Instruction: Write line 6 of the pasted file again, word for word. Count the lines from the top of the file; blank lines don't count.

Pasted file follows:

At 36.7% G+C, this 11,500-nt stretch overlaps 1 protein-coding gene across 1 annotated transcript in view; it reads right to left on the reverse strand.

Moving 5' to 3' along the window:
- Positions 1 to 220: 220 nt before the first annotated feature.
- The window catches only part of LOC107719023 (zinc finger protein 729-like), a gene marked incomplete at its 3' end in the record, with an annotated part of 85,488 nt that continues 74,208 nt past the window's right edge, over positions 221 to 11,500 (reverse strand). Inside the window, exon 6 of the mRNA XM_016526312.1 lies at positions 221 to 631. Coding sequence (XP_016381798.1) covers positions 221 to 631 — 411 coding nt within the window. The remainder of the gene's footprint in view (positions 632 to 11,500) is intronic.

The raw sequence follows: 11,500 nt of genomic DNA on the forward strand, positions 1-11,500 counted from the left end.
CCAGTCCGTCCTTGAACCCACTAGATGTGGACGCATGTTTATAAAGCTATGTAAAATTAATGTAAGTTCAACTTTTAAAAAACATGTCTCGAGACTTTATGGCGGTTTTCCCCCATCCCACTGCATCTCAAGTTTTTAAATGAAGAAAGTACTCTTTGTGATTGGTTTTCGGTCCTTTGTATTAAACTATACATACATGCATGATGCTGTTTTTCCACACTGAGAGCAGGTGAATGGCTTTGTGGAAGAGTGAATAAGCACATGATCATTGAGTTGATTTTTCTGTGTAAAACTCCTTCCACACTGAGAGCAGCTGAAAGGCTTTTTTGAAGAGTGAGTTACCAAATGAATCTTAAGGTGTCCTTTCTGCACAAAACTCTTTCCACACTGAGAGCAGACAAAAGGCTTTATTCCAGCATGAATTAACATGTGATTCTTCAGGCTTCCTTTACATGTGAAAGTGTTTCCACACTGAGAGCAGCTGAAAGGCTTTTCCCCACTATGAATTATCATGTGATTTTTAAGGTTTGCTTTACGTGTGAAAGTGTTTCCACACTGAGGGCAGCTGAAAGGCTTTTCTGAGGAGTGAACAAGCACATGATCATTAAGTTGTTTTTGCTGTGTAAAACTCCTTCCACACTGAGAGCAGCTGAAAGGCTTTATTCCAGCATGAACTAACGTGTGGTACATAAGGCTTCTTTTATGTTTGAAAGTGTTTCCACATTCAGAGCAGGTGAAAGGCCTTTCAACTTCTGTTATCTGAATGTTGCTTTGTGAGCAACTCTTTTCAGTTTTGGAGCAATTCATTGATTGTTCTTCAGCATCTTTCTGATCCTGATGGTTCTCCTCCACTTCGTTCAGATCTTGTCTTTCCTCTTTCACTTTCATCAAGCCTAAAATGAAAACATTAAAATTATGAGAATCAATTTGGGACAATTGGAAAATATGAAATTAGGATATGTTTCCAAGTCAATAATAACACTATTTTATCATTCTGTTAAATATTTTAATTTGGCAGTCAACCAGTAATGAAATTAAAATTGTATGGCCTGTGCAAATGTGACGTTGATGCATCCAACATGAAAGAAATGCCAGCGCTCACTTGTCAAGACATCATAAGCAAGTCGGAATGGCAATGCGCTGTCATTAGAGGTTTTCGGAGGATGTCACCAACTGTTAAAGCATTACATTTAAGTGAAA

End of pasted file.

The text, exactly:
CCAGTCCGTCCTTGAACCCACTAGATGTGGACGCATGTTTATAAAGCTATGTAAAATTAATGTAAGTTCAACTTTTAAAAAACATGTCTCGAGACTTTATGGCGGTTTTCCCCCATCCCACTGCATCTCAAGTTTTTAAATGAAGAAAGTACTCTTTGTGATTGGTTTTCGGTCCTTTGTATTAAACTATACATACATGCATGATGCTGTTTTTCCACACTGAGAGCAGGTGAATGGCTTTGTGGAAGAGTGAATAAGCACATGATCATTGAGTTGATTTTTCTGTGTAAAACTCCTTCCACACTGAGAGCAGCTGAAAGGCTTTTTTGAAGAGTGAGTTACCAAATGAATCTTAAGGTGTCCTTTCTGCACAAAACTCTTTCCACACTGAGAGCAGACAAAAGGCTTTATTCCAGCATGAATTAACATGTGATTCTTCAGGCTTCCTTTACATGTGAAAGTGTTTCCACACTGAGAGCAGCTGAAAGGCTTTTCCCCACTATGAATTATCATGTGATTTTTAAGGTTTGCTTTACGTGTGAAAGTGTTTCCACACTGAGGGCAGCTGAAAGGCTTTTCTGAGGAGTGAACAAGCACATGATCATTAAGTTGTTTTTGCTGTGTAAAACTCCTTCCACACTGAGAGCAGCTGAAAGGCTTTATTCCAGCATGAACTAACGTGTGGTACATAAGGCTTCTTTTATGTTTGAAAGTGTTTCCACATTCAGAGCAGGTGAAAGGCCTTTCAACTTCTGTTATCTGAATGTTGCTTTGTGAGCAACTCTTTTCAGTTTTGGAGCAATTCATTGATTGTTCTTCAGCATCTTTCTGATCCTGATGGTTCTCCTCCACTTCGTTCAGATCTTGTCTTTCCTCTTTCACTTTCATCAAGCCTAAAATGAAAACATTAAAATTATGAGAATCAATTTGGGACAATTGGAAAATATGAAATTAGGATATGTTTCCAAGTCAATAATAACACTATTTTATCATTCTGTTAAATATTTTAATTTGGCAGTCAACCAGTAATGAAATTAAAATTGTATGGCCTGTGCAAATGTGACGTTGATGCATCCAACATGAAAGAAATGCCAGCGCTCACTTGTCAAGACATCATAAGCAAGTCGGAATGGCAATGCGCTGTCATTAGAGGTTTTCGGAGGATGTCACCAACTGTTAAAGCATTACATTTAAGTGAAA